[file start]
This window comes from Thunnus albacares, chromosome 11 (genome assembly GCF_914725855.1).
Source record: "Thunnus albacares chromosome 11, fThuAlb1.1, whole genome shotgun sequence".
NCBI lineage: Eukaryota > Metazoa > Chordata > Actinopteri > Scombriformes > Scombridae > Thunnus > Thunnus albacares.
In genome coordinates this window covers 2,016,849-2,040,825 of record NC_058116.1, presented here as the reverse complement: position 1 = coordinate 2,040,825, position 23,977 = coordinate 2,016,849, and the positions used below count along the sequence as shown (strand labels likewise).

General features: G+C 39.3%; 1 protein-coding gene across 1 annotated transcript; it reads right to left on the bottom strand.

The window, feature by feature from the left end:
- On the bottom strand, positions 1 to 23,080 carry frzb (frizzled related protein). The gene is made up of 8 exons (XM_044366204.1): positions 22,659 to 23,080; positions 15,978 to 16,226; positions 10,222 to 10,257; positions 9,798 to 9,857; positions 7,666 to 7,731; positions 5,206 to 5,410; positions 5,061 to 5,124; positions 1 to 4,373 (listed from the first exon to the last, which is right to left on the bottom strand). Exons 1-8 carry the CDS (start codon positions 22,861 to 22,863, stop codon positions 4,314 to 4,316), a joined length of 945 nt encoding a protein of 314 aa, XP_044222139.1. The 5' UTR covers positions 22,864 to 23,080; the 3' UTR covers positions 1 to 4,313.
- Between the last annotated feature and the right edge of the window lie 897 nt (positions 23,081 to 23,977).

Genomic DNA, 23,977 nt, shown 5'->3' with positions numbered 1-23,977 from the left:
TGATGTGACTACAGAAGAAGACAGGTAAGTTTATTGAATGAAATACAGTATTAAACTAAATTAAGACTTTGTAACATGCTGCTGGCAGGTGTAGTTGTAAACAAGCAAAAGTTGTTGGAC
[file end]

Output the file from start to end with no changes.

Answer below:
This window comes from Thunnus albacares, chromosome 11 (genome assembly GCF_914725855.1).
Source record: "Thunnus albacares chromosome 11, fThuAlb1.1, whole genome shotgun sequence".
NCBI lineage: Eukaryota > Metazoa > Chordata > Actinopteri > Scombriformes > Scombridae > Thunnus > Thunnus albacares.
In genome coordinates this window covers 2,016,849-2,040,825 of record NC_058116.1, presented here as the reverse complement: position 1 = coordinate 2,040,825, position 23,977 = coordinate 2,016,849, and the positions used below count along the sequence as shown (strand labels likewise).

General features: G+C 39.3%; 1 protein-coding gene across 1 annotated transcript; it reads right to left on the bottom strand.

The window, feature by feature from the left end:
- On the bottom strand, positions 1 to 23,080 carry frzb (frizzled related protein). The gene is made up of 8 exons (XM_044366204.1): positions 22,659 to 23,080; positions 15,978 to 16,226; positions 10,222 to 10,257; positions 9,798 to 9,857; positions 7,666 to 7,731; positions 5,206 to 5,410; positions 5,061 to 5,124; positions 1 to 4,373 (listed from the first exon to the last, which is right to left on the bottom strand). Exons 1-8 carry the CDS (start codon positions 22,861 to 22,863, stop codon positions 4,314 to 4,316), a joined length of 945 nt encoding a protein of 314 aa, XP_044222139.1. The 5' UTR covers positions 22,864 to 23,080; the 3' UTR covers positions 1 to 4,313.
- Between the last annotated feature and the right edge of the window lie 897 nt (positions 23,081 to 23,977).

Genomic DNA, 23,977 nt, shown 5'->3' with positions numbered 1-23,977 from the left:
TGATGTGACTACAGAAGAAGACAGGTAAGTTTATTGAATGAAATACAGTATTAAACTAAATTAAGACTTTGTAACATGCTGCTGGCAGGTGTAGTTGTAAACAAGCAAAAGTTGTTGGAC